PS : just read at NewsBusters too, legal scholar Jonathon Turley saying much the same thing about Sotomayor. She is no intellectual powerhouse and is not going to be a counterweight on the left to Scalia. Or Roberts or Alito, for all that. I think after the CLS hoopla plays out, Sotomayor for Souter will do no more than retain status quo on the court. Justice Psuedosouter.

  6. suek says

    >>…or worse a tragedy of Him (or Her) Who Has Turned His (or Her) Back On His (or Her) Humble Origins, and probably become a Conservative or embraced other heresies against the Trinity of Race, Class & Gender (RC&G).>>

    Of course. I’ll have to remember that. How could I have forgotten….

    That’s the really _critical_ stuff to remember…

  7. Zhombre says

    Victor Davis Hanson says it more succinctly than I:

    I think we are in an Orwellian time, and it is not just explainable by identify politics. Remember the grilling of Alberto Gonzales and the hysteria over Miguel Estrada. So the point is not just having a so-called minority profile, but having one compatible to the ‘progressive’ left. If an African-American nominee (cf. Justice Thomas) or Hispanic proves to be conservative, then race can often count against them, inciting a sort of furor on the left that such independent thinking individuals are not suitably deferential to liberals for their trail-blazing work.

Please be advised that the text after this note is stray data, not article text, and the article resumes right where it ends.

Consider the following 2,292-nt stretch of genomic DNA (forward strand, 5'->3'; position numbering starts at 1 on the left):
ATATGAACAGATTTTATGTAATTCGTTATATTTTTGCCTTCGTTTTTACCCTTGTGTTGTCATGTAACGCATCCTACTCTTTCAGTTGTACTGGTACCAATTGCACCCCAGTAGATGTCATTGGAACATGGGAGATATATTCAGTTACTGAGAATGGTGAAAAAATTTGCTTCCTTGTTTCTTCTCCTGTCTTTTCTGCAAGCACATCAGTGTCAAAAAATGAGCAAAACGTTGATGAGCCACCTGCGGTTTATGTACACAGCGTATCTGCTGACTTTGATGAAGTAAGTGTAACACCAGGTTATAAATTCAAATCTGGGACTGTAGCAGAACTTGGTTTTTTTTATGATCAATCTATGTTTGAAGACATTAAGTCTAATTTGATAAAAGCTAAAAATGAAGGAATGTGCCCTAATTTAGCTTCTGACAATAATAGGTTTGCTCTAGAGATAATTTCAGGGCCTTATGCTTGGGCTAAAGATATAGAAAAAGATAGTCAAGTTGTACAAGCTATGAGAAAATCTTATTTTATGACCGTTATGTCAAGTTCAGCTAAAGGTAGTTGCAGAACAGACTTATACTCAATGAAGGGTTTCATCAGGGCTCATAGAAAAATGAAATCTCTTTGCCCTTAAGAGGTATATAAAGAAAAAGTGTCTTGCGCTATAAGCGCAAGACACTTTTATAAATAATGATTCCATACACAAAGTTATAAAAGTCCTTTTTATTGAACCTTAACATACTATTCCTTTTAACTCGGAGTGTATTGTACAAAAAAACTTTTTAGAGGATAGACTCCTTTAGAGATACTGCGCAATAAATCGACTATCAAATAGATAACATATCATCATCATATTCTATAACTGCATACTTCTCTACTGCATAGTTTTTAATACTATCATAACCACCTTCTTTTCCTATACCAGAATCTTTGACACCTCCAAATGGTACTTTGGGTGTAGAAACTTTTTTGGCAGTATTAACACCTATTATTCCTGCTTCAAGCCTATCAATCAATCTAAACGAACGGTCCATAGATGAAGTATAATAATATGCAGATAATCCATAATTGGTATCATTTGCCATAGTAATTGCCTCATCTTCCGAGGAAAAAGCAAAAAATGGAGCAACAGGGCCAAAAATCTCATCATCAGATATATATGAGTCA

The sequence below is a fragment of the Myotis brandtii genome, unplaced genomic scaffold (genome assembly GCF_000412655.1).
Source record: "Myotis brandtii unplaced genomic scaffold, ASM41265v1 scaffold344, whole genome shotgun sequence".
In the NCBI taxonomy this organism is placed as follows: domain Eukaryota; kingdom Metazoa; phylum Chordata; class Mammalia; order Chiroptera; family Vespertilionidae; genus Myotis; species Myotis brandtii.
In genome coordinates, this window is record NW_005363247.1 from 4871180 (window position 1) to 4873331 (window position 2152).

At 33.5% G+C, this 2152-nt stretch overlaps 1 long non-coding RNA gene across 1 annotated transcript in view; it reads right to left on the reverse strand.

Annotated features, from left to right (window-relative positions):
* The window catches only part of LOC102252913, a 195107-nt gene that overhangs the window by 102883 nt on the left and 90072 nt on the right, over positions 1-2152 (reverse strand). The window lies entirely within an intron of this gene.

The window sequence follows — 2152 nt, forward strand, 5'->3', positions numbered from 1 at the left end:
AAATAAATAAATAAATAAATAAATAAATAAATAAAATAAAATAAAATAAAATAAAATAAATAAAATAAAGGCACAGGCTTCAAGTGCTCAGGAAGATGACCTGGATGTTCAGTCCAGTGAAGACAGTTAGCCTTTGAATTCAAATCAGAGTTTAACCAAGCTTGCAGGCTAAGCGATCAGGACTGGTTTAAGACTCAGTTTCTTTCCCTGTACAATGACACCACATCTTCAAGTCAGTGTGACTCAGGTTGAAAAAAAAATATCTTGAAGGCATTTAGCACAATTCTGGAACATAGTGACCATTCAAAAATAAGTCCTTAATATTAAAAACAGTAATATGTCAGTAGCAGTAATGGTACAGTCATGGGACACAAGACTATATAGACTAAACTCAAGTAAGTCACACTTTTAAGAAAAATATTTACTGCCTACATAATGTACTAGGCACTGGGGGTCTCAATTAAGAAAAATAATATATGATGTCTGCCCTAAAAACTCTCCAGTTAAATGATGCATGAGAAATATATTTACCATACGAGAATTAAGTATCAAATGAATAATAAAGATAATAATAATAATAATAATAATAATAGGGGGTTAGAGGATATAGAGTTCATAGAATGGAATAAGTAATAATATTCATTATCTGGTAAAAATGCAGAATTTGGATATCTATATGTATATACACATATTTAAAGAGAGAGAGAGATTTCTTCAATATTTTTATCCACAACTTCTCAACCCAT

Or perhaps the liberal mind feels that de facto it is beyond racial reproach, and therefore can engage in a sort of viciousness that exceeds even that shown non-minority conservatives. In short, the inspirational story of a Hispanic is relevant only to the degree that the nominee favors an agenda of the elite progressive left-without that requisite ideology, the candidate is reduced to an ingrate or a victim of false-consciousness, or a traitor of sorts.

  8. suek says

    The truth is, they have their agenda.

    Then they have their talking points.